AMAC Exclusive – By Shane Harris
One of the most detailed state-by-state breakdowns to date of the 2022 midterms points to Democrats’ money advantage and their mail-in voting and ballot harvesting operations as a primary cause of Republicans’ underperformance last November – factors that could advantage Democrats even more in 2024 if the GOP doesn’t learn its lesson.
The analysis comes from political science professor James Campbell of the University of Buffalo, SUNY, and was released last month on Real Clear Politics.
Following what was in many ways a disappointing night for Republicans last November, most mainstream pundits were quick to pin the blame on specific issues at play in the race, like backlash to the Dobbs Supreme Court decision, weak GOP candidates, or a supposed rejection of former President Donald Trump’s MAGA agenda. But Campbell argues that those explanations ultimately fall short of explaining the significant gap between polling results and the actual outcome on Election Day.
“All grounds for expecting a big red wave remained intact to Election Day,” Campbell writes. “What changed in public opinion to account for the startling difference between the midterm’s widely expected outcome and the actual outcome? Nothing. The implication of this is inescapable: looking to public opinion for the cause of the November surprise is looking in the wrong place.”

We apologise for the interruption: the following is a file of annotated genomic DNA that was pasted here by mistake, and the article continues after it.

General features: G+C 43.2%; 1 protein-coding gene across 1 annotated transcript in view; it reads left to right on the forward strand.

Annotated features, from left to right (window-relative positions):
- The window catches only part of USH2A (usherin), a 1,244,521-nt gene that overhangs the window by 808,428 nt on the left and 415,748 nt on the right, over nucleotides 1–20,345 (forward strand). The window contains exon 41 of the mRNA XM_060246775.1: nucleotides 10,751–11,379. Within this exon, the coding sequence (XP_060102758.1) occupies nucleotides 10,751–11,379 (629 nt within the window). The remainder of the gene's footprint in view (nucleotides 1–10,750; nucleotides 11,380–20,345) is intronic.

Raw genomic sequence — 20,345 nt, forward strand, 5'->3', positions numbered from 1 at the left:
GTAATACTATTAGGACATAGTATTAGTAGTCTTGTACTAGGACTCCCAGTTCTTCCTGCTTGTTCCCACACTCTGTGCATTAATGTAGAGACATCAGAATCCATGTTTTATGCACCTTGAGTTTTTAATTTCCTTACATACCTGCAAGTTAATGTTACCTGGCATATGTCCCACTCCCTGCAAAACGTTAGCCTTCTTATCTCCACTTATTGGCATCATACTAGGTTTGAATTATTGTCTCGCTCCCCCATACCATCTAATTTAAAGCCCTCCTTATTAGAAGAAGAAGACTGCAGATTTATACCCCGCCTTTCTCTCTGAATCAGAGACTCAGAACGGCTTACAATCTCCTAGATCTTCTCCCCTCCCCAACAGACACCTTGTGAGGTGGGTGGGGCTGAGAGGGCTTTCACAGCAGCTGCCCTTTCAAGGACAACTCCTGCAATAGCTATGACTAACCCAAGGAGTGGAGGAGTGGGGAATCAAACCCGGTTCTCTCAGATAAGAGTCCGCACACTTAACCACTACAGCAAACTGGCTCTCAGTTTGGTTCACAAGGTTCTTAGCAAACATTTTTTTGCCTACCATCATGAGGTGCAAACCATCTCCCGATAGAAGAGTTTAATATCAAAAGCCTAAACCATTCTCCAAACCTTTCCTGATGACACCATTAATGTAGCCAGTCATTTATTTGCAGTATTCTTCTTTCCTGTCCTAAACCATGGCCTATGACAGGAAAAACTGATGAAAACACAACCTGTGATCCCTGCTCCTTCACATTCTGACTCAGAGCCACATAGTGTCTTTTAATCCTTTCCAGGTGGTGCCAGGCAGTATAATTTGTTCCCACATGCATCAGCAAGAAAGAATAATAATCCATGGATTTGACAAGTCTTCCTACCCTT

Campbell zeroes in on eight states in particular where GOP expectations fell particularly flat: Arizona, Colorado, Michigan, Nevada, New Hampshire, Pennsylvania, Washington, and Wisconsin. In these eight states, all 14 Democrat Senate and gubernatorial candidates fared better on Election Day than they did in pre-election polls – in many cases much better.
Of these 14 races, 11 were competitive. Democrats won nine of them, an impressive 82 percent success rate. The only GOP candidates who won were Senator Ron Johnson in Wisconsin and Joe Lombardo in his Nevada gubernatorial bid. Democrat House candidates in these eight states similarly overperformed.